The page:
The Origins of the First World War

Robert Pearce distributes a survival kit for the most hazardous causation question of all.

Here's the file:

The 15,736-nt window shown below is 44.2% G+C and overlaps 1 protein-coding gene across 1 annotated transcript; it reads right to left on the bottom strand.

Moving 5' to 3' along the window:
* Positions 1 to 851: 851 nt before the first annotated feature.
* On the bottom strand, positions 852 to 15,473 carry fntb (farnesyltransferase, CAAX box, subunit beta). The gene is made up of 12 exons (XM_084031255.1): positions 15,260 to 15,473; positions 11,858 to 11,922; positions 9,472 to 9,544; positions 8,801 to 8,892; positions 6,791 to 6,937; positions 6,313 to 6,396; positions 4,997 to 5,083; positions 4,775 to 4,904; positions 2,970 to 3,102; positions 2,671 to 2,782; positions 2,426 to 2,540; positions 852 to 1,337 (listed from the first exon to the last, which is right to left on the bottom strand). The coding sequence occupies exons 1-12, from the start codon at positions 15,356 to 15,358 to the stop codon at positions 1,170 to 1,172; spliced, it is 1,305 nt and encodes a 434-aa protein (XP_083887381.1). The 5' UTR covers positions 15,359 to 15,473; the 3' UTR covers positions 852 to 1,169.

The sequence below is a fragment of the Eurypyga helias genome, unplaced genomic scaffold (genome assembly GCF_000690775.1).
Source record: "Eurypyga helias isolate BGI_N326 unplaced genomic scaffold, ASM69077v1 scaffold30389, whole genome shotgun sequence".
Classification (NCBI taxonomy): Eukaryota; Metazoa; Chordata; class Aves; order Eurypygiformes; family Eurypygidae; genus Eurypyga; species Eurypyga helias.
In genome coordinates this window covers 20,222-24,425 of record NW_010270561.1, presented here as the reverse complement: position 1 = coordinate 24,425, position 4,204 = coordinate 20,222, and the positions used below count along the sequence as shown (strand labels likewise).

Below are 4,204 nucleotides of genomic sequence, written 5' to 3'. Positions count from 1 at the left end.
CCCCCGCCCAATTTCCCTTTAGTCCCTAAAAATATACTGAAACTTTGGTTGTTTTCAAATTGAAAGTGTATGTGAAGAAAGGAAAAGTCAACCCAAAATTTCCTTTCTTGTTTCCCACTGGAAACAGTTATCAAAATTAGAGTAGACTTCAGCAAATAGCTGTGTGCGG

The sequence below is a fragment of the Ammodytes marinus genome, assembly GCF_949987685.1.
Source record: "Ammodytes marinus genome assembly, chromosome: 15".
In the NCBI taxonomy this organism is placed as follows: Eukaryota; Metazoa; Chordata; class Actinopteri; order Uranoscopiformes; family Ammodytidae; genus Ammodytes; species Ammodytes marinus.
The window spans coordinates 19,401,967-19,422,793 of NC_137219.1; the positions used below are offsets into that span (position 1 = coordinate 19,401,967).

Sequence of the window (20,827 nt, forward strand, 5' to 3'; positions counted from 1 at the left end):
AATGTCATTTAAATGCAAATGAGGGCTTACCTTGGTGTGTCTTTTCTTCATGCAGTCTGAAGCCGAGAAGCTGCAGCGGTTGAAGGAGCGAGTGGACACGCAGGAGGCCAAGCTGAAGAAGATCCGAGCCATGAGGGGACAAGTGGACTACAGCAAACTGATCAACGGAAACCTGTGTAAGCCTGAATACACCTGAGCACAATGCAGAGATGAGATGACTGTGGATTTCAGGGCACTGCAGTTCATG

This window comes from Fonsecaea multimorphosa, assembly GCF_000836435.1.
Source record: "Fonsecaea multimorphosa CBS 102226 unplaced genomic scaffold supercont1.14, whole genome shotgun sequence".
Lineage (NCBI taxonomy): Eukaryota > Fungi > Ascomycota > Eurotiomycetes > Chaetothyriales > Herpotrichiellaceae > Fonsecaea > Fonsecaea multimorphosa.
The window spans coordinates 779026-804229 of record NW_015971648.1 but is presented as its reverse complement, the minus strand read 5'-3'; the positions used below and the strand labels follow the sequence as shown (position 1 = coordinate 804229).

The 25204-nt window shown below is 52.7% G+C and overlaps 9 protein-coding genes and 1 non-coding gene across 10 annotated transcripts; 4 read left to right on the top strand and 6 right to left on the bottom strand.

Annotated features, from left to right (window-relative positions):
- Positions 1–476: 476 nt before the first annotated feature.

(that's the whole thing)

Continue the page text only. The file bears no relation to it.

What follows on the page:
What caused the First World War? This is a perfectly legitimate historical question. Historians have always been primarily concerned with change and thus with the causes of change. Also, we have to be concerned with big issues and really formative events - like the 1914-18 war. The Great War not only killed about nine million people and ended Europe's supremacy in the world (so that, according to Sellar and Yeatman, America became 'top nation' and history came to a full stop); it also transformed the political map of Europe. Indeed some of the major features of European history between the wars - like Soviet communism, the rise of Fascism and Nazism, and even the depression of the 1930s - are unthinkable apart from the legacy of the war. It also changed the way we perceive the world. It may be said, with pardonable exaggeration, that 'modern consciousness', at least for Westerners, began in 1914. The question of why the war began is thus an important one; but it is also immensely difficult, if not impossible, to answer.

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